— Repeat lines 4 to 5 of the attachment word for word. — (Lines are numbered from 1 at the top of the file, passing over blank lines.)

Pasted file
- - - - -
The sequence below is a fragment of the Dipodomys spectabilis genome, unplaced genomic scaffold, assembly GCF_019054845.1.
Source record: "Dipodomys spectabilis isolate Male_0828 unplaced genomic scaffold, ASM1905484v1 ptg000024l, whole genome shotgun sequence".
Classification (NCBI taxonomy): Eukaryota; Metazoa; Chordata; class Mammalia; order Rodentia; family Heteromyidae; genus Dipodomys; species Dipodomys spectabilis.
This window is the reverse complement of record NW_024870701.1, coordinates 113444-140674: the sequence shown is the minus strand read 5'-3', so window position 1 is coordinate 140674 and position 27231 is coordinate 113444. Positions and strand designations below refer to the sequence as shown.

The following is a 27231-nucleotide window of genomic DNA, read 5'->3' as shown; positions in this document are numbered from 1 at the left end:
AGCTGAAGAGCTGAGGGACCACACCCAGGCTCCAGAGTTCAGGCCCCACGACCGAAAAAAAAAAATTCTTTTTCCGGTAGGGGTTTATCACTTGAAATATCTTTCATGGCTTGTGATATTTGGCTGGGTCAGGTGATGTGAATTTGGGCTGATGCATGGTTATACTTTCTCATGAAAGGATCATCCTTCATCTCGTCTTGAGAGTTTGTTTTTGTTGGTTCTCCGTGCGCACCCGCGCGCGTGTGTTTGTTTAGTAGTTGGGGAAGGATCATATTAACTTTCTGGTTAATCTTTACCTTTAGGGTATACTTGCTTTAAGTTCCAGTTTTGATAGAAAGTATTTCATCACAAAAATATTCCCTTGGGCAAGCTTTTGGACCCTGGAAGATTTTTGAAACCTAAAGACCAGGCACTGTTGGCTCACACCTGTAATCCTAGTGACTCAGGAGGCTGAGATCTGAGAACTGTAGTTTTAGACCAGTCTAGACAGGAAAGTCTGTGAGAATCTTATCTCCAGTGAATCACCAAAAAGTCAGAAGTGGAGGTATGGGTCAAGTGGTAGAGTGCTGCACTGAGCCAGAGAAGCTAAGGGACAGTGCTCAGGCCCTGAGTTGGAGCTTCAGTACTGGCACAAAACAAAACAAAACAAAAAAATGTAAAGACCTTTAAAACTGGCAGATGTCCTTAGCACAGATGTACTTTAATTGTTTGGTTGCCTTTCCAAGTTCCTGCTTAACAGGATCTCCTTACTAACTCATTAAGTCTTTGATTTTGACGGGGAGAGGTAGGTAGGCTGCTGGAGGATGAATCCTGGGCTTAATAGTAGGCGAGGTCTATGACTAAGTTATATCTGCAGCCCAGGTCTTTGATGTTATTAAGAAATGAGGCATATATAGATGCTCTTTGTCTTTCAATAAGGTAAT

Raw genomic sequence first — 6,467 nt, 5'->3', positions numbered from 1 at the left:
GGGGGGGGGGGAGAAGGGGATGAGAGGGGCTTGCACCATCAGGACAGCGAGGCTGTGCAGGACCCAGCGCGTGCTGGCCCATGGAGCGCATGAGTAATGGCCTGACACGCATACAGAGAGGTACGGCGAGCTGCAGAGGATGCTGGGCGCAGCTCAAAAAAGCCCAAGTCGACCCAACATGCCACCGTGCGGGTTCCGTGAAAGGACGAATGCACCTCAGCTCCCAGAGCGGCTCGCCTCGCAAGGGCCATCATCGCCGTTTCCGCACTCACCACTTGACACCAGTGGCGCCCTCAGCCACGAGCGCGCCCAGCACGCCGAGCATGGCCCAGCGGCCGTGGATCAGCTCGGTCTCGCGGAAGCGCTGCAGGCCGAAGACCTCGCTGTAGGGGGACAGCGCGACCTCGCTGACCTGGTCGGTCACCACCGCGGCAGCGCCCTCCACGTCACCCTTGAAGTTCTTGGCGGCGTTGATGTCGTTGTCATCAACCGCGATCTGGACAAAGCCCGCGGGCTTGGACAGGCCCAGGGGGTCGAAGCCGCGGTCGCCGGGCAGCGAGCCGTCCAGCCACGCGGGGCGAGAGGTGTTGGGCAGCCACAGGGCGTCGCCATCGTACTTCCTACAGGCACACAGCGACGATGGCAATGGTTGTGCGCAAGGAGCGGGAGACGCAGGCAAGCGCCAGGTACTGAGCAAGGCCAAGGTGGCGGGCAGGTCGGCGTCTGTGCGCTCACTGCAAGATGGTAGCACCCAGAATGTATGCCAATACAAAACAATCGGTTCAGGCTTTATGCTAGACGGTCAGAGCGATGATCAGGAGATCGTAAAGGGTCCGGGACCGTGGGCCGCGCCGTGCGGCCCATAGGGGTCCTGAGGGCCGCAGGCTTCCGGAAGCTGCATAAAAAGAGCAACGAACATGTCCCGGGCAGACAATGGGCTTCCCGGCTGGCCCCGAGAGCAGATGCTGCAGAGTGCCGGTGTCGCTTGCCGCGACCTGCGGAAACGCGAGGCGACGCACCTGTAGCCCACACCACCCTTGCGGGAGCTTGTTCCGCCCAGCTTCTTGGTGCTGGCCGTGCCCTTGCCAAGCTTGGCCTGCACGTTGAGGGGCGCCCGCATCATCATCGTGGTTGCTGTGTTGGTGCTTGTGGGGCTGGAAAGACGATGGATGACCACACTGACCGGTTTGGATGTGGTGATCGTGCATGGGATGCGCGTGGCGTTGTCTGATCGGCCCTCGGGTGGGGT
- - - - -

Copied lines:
This window is the reverse complement of record NW_024870701.1, coordinates 113444-140674: the sequence shown is the minus strand read 5'-3', so window position 1 is coordinate 140674 and position 27231 is coordinate 113444. Positions and strand designations below refer to the sequence as shown.

The following is a 27231-nucleotide window of genomic DNA, read 5'->3' as shown; positions in this document are numbered from 1 at the left end: